How do I improve the hotel business

Doubling of the result by 2008

The European travel group TUI wants to increase its profitability significantly by 2008. CEO Michael Frenzel announced at the general meeting in Hanover that he intends to increase earnings before taxes and goodwill amortization in the core tourism business to around EUR 700 million by 2008. This would correspond to a doubling of the value compared to the previous year.



In 2004, TUI's return on sales of 2.8 percent was well below the target of 5 percent, although the travel group's tourism business increased its earnings by 74 percent to EUR 362 million. For future prospects, Frenzel is toying with the record result of 2001. At that time, TUI was able to achieve a result of 530 million euros and a return on sales of 4.2 percent in the tourism division. The reason for the optimism is, among other things, the incoming bookings in the last few weeks, which, according to Frenzel, are higher than they have been in three years. The booked sales for the summer season at the end of April are almost 11 percent above the corresponding figure for the previous year.



By reducing costs and increasing efficiency, the group is now aiming for further earnings effects of around EUR 150 million, according to Frenzel. Corresponding programs have already been launched in Germany and Great Britain. The focus is not on further personnel savings, but on a restructuring of the work organization, an optimization of sales costs and savings in the maintenance of the Group's own aircraft. Frenzel wants to achieve an annual earnings effect of up to 50 million euros by helping TUI to restore low-income parts of the company to success. Frenzel anticipates additional earnings potential of up to 35 million euros from the investments in the hotel business. The group plans to open a total of 34 hotels with 19,000 beds in 2005 and 2006. The TUI boss also said there was plenty of potential in the rapidly growing internet business. Here, too, he expects earnings potential of up to 35 million euros annually. In addition, Hapag-Lloyd Express has broken even in the flight business. Frenzel assumes that the British Thomsonfly will also succeed in the coming year. The elimination of the up-front costs improves the result by around 30 million euros, according to Frenzel.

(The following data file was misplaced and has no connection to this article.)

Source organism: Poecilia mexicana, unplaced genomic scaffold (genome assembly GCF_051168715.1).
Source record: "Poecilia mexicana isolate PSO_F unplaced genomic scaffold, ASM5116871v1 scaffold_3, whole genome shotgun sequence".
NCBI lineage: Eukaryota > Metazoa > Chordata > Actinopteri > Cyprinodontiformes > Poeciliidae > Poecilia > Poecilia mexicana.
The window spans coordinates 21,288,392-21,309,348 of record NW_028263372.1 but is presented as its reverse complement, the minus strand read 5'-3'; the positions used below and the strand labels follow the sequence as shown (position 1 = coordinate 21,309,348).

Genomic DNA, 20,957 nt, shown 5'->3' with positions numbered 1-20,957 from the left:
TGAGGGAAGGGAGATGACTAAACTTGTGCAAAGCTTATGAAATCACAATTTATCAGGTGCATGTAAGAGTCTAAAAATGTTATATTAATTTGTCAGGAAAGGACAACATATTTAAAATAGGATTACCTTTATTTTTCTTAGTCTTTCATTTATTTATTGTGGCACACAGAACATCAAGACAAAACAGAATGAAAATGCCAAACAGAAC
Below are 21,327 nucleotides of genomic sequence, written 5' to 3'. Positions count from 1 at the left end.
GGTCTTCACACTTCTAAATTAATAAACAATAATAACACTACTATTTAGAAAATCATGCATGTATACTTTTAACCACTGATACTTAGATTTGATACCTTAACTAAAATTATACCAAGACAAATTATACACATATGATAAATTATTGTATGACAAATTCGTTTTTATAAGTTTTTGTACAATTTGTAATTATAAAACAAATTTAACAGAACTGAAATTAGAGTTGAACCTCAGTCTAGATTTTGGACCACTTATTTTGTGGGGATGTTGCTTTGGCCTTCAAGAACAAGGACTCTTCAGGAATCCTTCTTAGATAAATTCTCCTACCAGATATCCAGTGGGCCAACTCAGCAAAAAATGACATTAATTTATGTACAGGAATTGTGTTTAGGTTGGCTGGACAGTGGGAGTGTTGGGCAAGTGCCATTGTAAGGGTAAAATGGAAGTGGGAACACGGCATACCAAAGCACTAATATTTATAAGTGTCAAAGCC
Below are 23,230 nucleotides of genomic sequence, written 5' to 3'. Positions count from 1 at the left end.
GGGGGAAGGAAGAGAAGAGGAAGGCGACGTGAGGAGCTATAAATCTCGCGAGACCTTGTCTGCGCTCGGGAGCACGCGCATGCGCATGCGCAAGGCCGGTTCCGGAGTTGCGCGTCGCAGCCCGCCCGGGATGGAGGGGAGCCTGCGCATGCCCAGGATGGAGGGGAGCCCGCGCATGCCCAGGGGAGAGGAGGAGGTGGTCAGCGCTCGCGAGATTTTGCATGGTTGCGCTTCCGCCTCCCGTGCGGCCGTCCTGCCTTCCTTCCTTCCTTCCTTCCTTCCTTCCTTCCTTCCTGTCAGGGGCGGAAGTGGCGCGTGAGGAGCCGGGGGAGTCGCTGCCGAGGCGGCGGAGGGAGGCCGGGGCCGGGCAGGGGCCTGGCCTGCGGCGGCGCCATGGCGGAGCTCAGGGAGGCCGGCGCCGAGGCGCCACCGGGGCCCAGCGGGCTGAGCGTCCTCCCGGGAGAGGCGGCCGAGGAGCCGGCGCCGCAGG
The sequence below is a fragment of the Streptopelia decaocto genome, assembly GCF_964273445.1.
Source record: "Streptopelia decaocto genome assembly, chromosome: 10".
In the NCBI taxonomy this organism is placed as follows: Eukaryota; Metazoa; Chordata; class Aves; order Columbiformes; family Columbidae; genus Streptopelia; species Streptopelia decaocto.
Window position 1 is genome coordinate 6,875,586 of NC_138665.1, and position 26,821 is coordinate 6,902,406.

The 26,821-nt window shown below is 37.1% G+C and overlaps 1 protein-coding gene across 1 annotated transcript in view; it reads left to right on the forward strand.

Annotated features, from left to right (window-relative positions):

However, the fulfillment of the optimistic target presupposes that the positive development of the market environment continues and the market continues to grow moderately. Frenzel looks to the future with confidence: he expects global tourism growth of up to five percent annually by 2010.